> showing that everything is the same.
            >
            > Would someone like to explain to me
            > otherwise, if the differences are not real,
            > how it happened
            > that listening to a whole lot
            > of people playing , as I was that
            > day when the guy showed up with the Zyg,
            > that I jumped all over the Zyg, was
            > really really axious to find out what it was
            > and could hardly wait until they finished
            > playing to ask and yet I
            > ignored all the others?(which were mediocre instruments
            > by comparison)?
            >
            > Clearly better ones really are better
            > under blind conditions--if you know
            > what better means!
            >
            > What is true is that the modern good
            > ones as also really good--and cheaper.
            > (Not that a Zyg is cheap--around $100,000
            > nowadays I think but a lot cheaper
            > than a Strad).
            > It is of course true that collectors
            > value has pushed the Strads out of
            > this world nearly on price. But they
            > do sound good. Collectors push everything
            > out of shape, but that does not mean
            > the collected things are not good.
            > Rembrandt really was a great artist,
            > if great artist means anything at all!
            >
            > It is also true about the playing ease etc.
            >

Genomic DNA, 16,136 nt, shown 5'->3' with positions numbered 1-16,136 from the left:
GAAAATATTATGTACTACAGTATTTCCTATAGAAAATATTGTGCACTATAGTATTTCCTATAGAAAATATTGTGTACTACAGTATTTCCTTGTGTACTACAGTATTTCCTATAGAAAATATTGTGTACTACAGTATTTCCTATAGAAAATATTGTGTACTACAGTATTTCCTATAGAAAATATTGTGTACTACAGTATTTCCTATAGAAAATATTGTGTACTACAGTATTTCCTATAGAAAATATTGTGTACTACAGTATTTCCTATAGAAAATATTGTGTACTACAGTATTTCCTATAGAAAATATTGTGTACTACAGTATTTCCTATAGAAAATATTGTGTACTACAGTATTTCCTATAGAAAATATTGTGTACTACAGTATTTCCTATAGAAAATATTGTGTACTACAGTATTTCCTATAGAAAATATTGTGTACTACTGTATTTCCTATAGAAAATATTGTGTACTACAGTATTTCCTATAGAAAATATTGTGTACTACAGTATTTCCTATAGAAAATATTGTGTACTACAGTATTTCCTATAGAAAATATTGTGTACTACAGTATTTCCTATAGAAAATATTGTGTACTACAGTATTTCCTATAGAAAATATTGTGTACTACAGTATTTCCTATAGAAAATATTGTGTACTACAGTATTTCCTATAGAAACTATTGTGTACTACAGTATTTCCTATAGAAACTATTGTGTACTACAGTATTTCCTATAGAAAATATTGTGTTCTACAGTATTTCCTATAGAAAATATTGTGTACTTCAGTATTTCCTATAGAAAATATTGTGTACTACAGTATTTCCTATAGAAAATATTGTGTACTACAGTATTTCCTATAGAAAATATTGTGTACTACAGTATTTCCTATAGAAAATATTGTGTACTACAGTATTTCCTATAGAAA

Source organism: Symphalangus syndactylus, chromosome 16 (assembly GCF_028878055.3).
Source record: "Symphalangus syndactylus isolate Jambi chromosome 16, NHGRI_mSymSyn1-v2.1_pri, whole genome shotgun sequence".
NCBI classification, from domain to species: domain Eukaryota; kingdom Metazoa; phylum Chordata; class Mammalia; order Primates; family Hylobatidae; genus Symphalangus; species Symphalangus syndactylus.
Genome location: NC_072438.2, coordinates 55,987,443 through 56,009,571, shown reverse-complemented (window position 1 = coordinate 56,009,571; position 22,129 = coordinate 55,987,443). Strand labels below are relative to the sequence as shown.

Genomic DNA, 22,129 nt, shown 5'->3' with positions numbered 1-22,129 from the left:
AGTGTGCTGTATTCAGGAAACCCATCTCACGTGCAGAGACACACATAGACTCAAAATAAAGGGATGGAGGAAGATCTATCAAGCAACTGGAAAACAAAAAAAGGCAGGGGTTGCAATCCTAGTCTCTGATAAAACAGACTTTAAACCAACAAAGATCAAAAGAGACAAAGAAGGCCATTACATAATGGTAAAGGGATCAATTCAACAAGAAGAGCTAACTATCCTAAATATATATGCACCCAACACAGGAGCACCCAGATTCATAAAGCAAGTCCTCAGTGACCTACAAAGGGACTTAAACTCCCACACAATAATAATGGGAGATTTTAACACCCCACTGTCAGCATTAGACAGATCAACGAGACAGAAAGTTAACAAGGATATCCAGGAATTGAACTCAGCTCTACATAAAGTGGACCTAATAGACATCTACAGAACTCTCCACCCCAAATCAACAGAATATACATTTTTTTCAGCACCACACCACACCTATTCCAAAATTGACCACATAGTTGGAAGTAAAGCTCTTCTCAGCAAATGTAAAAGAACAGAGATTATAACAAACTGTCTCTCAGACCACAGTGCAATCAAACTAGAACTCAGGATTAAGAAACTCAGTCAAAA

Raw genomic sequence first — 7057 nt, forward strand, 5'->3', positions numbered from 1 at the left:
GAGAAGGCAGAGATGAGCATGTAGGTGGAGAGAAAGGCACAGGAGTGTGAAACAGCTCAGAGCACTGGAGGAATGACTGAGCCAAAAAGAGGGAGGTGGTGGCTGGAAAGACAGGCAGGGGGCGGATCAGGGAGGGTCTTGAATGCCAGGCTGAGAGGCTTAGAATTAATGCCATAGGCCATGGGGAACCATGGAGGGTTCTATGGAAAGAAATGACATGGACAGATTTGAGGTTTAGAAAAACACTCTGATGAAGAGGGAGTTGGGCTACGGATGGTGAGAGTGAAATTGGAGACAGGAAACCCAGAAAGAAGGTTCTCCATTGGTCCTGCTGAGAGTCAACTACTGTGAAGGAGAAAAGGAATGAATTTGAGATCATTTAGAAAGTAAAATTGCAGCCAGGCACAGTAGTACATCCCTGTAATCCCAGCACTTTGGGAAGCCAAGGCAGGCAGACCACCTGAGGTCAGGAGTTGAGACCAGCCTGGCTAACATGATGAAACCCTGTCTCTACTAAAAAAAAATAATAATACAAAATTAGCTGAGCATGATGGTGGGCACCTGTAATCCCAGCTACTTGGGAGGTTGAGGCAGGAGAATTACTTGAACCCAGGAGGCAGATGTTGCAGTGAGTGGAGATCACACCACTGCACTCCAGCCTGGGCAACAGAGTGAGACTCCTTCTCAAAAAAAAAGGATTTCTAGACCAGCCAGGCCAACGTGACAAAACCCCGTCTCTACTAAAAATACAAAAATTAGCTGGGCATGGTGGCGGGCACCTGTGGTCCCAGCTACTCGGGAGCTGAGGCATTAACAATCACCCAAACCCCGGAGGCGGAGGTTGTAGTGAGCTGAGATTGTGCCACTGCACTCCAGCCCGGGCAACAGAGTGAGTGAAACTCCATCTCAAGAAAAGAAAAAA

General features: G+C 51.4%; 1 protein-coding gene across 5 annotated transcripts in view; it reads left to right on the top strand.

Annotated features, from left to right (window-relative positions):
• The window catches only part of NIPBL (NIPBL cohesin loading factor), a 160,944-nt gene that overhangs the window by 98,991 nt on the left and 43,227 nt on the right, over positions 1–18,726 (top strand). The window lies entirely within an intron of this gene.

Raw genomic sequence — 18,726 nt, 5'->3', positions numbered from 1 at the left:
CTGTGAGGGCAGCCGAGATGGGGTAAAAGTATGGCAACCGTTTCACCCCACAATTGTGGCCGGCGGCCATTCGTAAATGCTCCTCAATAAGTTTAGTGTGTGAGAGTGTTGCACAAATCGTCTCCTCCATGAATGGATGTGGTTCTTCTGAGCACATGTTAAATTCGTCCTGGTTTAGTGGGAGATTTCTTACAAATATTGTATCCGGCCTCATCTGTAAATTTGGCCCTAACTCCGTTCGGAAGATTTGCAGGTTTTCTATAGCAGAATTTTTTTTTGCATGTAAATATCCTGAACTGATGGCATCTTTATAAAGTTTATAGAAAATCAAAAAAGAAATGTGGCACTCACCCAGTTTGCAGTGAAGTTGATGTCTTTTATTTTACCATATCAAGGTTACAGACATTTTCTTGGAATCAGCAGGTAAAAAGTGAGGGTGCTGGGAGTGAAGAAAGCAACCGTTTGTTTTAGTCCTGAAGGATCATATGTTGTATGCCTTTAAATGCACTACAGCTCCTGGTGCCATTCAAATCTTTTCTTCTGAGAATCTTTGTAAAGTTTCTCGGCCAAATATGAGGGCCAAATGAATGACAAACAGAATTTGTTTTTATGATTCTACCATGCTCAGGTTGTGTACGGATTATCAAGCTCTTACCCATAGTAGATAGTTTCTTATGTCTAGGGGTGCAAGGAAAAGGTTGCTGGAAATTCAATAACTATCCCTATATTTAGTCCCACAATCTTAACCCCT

> BUT the Zyg still sounded amazing--and
            > in the hands of someone who was a nice but
            > not great player(he would say that of himself).
            >
            > The great instruments really are great.
            > Under blind conditions. too.
            > But some of them are modern!
            >
            > REG
            >
            > --- In mailto:regsaudioforum%40yahoogroups.com, mm <yipmangmeng@> wrote:
            > >
            > > And as in hi-fi , wine and food, there is no best of anything for everyone, but what one prefers?
            > >
            > > mm
            > >
            > >
            > >
            > > >________________________________
            > > > From: jsch3 <jsch3@>
            > > >To: mailto:regsaudioforum%40yahoogroups.com
            > > >Sent: Tuesday, 31 July 2012, 23:02
            > > >Subject: [regsaudioforum] Music and Art
            > > >
            > > >
            > > > 
            > > >In many ways, professional instrumentalists are like audiophiles, always searching for that one thing that will improve their performance.
            > > >
            > > >We speak of the old master violins makers and I have made the pilgrimage to Cremona to see for myself. I consider the day spent there to be one of the most interesting and enlightening in my life.
            > > >
            > > >But as far as I am aware, I know of no blind test that successfully chose the master's from the new. If fact, experts have been fooled many., many times.
            > > >
            > > >And its just not violins, in the US, the French oboe maker Loree is considered to be the standard for orchestral musicians. Of course, people play everything nowadays but still the Loree is upheld my many as the best.
            > > >
            > > >The oboe importer Nora Post used to have an exercise called "pin the tail on the oboe" where oboists were to listen in the blind and choose the makes of oboes. As you would imagine, the results were always no better than guessing. Loree would sometimes end up dead last in the ranking!
            > > >
            > > >My own instrument, the bassoon, has a standard as well, Heckel. This is a family business that has been around since the 1830s. There is a five year wait and the instruments cost about 50,000. In the US, many say you have to have a Heckel to get a job. I have owned two Heckels myself and they have attributes that are very desirable as a performer, but there are several other fine makers as well, and I sure would not want to be asked to identify a Heckel from a Fox, from a Moenning, etc. in the blind.
            > > >